Today's news

五月 20, 2004


Staff at risk in RAE run-up
Universities are moving to transfer weak researchers into teaching-only posts or make them redundant to improve their scores in the next research assessment exercise. The first signs of manoeuvring among institutions in the run-up to the RAE look likely to exacerbate a growing backlash against the exercise. Members of the House of Commons science and technology committee this week called for the 2008 RAE to be abandoned.
( Times Higher )

Online project to promote the arts
An entrepreneur plans to raise awareness of the arts and classical music in schools and universities through new publishing and online library projects. Klaus Heymann, chairman and founder of Naxos, the classical music group, is in talks with local education authorities and universities about trials for an online music library offering 85,000 tracks for students, teachers and lecturers.
( Financial Times )

'Best-educated generation yet', declares Miliband
The "Blair generation" will be the best educated in history, the school standards minister, David Miliband, promised yesterday as he backed a drive to engage parents more in their children's education.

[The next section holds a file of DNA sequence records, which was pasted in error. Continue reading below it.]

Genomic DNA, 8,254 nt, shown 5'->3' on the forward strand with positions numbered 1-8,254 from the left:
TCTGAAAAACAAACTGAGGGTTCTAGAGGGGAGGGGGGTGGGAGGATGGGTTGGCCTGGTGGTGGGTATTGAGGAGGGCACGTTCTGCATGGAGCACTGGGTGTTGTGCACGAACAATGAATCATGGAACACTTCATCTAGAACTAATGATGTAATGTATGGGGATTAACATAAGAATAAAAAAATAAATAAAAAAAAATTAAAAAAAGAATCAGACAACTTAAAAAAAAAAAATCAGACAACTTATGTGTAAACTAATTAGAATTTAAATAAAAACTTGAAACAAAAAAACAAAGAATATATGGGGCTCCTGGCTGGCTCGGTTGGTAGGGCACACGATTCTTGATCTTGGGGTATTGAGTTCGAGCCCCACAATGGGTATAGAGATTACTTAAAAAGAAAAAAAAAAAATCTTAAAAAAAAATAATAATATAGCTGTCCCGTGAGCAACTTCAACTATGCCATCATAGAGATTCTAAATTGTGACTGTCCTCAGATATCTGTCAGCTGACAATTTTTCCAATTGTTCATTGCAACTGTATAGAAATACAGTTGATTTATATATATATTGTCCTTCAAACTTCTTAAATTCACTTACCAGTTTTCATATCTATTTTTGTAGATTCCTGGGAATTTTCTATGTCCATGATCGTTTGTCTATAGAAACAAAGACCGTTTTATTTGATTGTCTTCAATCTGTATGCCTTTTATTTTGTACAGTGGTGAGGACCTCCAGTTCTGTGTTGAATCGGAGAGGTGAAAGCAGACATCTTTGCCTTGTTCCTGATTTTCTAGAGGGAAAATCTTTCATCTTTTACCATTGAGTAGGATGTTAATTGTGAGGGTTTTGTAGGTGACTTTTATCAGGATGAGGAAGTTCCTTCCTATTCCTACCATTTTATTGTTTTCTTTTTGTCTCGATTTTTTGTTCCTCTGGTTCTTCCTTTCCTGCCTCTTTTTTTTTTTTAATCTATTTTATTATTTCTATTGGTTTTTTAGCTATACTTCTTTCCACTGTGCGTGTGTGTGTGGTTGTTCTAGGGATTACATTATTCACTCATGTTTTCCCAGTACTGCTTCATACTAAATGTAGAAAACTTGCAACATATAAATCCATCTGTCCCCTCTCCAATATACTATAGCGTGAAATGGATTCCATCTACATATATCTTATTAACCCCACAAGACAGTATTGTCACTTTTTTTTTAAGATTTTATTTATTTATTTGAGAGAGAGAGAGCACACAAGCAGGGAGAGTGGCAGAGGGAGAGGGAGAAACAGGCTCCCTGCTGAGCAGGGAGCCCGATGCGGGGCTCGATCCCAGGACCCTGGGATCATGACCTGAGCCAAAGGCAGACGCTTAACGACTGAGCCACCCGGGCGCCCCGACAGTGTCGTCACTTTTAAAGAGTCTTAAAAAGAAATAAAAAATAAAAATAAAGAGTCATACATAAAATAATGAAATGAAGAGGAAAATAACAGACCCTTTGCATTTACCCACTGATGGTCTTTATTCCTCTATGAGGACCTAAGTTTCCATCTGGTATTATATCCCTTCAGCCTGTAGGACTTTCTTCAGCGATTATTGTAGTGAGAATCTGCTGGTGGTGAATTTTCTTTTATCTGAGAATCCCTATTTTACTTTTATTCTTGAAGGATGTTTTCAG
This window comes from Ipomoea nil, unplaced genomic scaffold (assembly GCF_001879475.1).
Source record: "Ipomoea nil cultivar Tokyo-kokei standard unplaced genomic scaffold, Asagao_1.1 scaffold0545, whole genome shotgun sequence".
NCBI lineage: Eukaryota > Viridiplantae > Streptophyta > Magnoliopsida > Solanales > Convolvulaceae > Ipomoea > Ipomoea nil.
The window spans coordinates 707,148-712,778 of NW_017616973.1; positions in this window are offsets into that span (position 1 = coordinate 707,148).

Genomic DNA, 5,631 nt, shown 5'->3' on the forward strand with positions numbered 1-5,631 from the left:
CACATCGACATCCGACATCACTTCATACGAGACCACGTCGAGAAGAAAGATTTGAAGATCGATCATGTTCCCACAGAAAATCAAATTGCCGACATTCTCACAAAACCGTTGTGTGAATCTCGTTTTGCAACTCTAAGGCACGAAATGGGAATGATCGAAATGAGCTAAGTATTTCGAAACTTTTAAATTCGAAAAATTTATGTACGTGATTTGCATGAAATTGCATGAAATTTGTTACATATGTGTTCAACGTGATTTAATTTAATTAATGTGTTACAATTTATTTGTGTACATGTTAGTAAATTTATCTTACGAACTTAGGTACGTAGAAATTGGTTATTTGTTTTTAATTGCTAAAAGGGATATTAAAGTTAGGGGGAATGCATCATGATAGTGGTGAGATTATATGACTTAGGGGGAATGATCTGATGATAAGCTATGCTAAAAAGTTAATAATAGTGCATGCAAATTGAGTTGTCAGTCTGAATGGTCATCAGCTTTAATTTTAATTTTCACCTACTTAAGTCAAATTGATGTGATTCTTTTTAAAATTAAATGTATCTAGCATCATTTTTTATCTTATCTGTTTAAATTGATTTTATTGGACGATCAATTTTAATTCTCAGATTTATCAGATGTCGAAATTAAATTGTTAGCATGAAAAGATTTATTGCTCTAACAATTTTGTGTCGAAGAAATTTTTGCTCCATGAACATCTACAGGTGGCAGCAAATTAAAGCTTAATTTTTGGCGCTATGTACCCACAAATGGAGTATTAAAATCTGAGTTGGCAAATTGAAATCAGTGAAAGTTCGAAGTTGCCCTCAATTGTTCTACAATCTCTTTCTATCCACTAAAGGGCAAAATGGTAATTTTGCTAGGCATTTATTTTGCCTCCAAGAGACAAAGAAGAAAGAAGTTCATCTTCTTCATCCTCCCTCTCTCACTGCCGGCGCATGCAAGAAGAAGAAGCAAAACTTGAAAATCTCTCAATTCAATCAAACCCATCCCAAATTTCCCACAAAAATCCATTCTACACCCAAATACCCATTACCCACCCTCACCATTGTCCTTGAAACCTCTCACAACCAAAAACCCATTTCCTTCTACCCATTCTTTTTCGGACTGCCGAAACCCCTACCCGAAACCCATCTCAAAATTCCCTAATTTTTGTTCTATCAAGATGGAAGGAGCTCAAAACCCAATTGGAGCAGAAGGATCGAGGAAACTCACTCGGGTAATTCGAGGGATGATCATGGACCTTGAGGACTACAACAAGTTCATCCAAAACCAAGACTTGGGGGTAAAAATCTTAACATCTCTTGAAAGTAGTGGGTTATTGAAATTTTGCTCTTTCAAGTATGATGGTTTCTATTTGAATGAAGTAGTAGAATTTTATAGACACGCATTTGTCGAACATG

( Guardian )

Survey of commons maps buried history
English Heritage has announced the first survey of the "people's land" - urban commons that have been protected from development for up to 1,000 years. Significant archaeological finds are expected from up to four years' research into swaths of open space close to the heart of some of the country's busiest cities and towns, from undisturbed Bronze Age burial sites to temporary medieval fairgrounds.
( Guardian )

£1m clues to life of Conan Doyle
A lost archive of letters and documents providing an insight into Sir Arthur Conan Doyle's life has fetched £948,546 at auction. The 3,000 letters, notes and hand-written manuscripts had been thought lost for 40 years until they were found a few months ago in the offices of a London solicitor. The auction at Christie's in London, which led to the archive being split into almost 140 lots, was criticised by some enthusiasts of the Sherlock Holmes author. They said that it should have been kept together and preserved for the nation.
( Daily Telegraph, Times )

Classic waste of time
Cambridge graduate Catherine Nixey asks what's the point of a classics degree?
( Independent )

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